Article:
Formal vs. Informal Emails

Be it friends, colleagues or a potential business partner, any time you’re writing an email, your main goal is to get your message across and ensure the recipient understands you.

We can all agree that we probably text or email more than we talk face-to-face. In an age where we’ve become increasingly accustomed to this form of interaction, we often add our own personal emotions in our texts or emails; usually in the form of emojis, acronyms, slang, or even writing how we speak but “obvs, I dunno ‘bout you – LOL!” :)

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By using improper or incorrect language and continuously making mistakes in your e-mail, not only might you fail to make yourself understood, you might also fail to make a good impression on the reader.

The good news is, it’s pretty easy to avoid! It’s true that you can always run your e-mail through a grammar and spell checker, but this in won’t guarantee that you’re using the right words and expressions.

However, after a relationship grows between you and your boss and co-workers, it can be tough to know where the line gets drawn for casual emails in the workplace.

This raises an important question – how can you stay professional in your day-to-day email correspondences at work and still be “you” in your chats and emails with those that you’re more familiar with?


Is “Hey” too casual? Is “Dear” overly formal? Is “Morning!” too cheery? While “What’s up?” is fine with your buddies, it’s probably not ideal for the COO and should probably stay out of the workplace.

The perfect way to start an email will depend on who you’re writing to, but our advice is to keep it simple. When you’re writing a business email to someone you don’t know well or at all, there’s one safe choice – “Hi”.

Reason for writing

With the greetings out of the way, it’s time to let the other person know why you’ve taken up your time and theirs to reach out. Is it to follow up on an action from a previous meeting, to ask about weekend dinner plans? In either case, it’s important that you get to the point sooner rather than later, be it your old college roommate or your current team leader.

Attaching files

“Please find attached”, “See here attached”, “Attached”… the list goes on. Though difficult to differentiate between formal and informal, it’s still easy to get confused. Again, in the interests of keeping it simple, you can also use a structure such as:

  • The updated PowerPoint presentation (attached) has been reviewed by marketing.
  • I dug out some awesome old photos (attached) from our senior school trip!


We all make mistakes – we promise not to hold it against you – saying “sorry” is something that can be a bit uncomfortable, even if you’re Canadian. An easy rule of thumb, use exactly the same formula on paper as you would in person. Say “sorry” – ask the other person to accept your apology – offer a solution – don’t blame or make excuses – mean it. If you’re having a tough time putting it on the screen, pick up the phone or walk down the hall and talk about it face to face.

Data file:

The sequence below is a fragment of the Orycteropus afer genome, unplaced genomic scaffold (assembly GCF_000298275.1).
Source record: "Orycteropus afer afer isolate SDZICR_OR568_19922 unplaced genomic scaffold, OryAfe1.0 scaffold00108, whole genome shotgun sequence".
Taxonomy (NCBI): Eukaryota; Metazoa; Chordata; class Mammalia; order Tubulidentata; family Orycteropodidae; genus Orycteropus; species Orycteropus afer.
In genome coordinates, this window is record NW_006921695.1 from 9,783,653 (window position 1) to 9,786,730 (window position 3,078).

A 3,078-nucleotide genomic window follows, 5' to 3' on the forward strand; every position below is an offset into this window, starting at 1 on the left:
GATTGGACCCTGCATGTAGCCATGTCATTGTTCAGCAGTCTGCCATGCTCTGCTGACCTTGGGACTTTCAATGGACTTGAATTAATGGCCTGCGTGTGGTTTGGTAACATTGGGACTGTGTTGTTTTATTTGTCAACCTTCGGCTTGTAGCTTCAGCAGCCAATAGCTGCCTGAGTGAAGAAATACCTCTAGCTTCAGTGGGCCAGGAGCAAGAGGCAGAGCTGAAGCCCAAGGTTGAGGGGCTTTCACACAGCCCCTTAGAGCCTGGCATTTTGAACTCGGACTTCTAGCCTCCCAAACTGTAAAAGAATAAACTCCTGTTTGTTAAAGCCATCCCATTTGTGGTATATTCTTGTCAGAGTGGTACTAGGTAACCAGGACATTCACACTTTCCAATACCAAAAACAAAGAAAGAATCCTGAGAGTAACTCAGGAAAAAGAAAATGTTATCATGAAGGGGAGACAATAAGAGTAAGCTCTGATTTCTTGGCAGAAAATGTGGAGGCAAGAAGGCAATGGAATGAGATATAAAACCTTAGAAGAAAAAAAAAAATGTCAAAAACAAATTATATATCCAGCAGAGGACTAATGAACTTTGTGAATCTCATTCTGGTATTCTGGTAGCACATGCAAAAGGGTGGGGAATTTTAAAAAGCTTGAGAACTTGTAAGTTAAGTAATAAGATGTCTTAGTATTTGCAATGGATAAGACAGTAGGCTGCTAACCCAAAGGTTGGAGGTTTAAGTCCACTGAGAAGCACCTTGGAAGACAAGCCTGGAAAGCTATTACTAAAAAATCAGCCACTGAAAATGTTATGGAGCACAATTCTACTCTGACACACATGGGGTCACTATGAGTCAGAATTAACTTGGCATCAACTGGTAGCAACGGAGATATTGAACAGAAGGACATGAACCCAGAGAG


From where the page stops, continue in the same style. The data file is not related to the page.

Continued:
We’re all adults, and we’re all professionals, but sometimes complaints are necessary, even with your mates. In the interests of making life easy on everyone, just remember: stick to the facts, watch your language, and if you’re really upset, sleep on it. Emails stay around forever.

Offering help/giving information

Be sincere, regardless of who you’re writing to – if they’re not appreciative of the information or help that you’re offering, there’s a different conversation that needs to take place. An easy solution is to lead with the news, give accurate details, and provide a way for them to get more information if they’re interested.

Making request/asking for info

Like many of the points above, it’s all about presenting your idea clearly and in a way that’s direct. Time is money, regardless of where we are or how we know someone. Use suitable vocabulary, keep the slang for the right time and place, and stick to industry-specific terms when possible.


If you’re struggling with how to end an email, it’s best to consider the context. In short, “Regards,” is always safe, “Ciao” is for friends (unless you’re Italian), spend the extra milliseconds and type out your entire name (not just your initial), and keep the “Yours Sincerely/Faithfully/Truly” for the rare occasions when you’re writing to the Queen. One of the keys to a great presentation is “Know your audience”; emails are very much the same. Take the time to write the message carefully, check it thoroughly to make sure the flow is what you want, and if you’re in need of a second set of eyes from someone, ask! In the end, you’ll be sure that you’re delivering the message you want, and the other person will appreciate you took the time to do so.

Cheers y’all!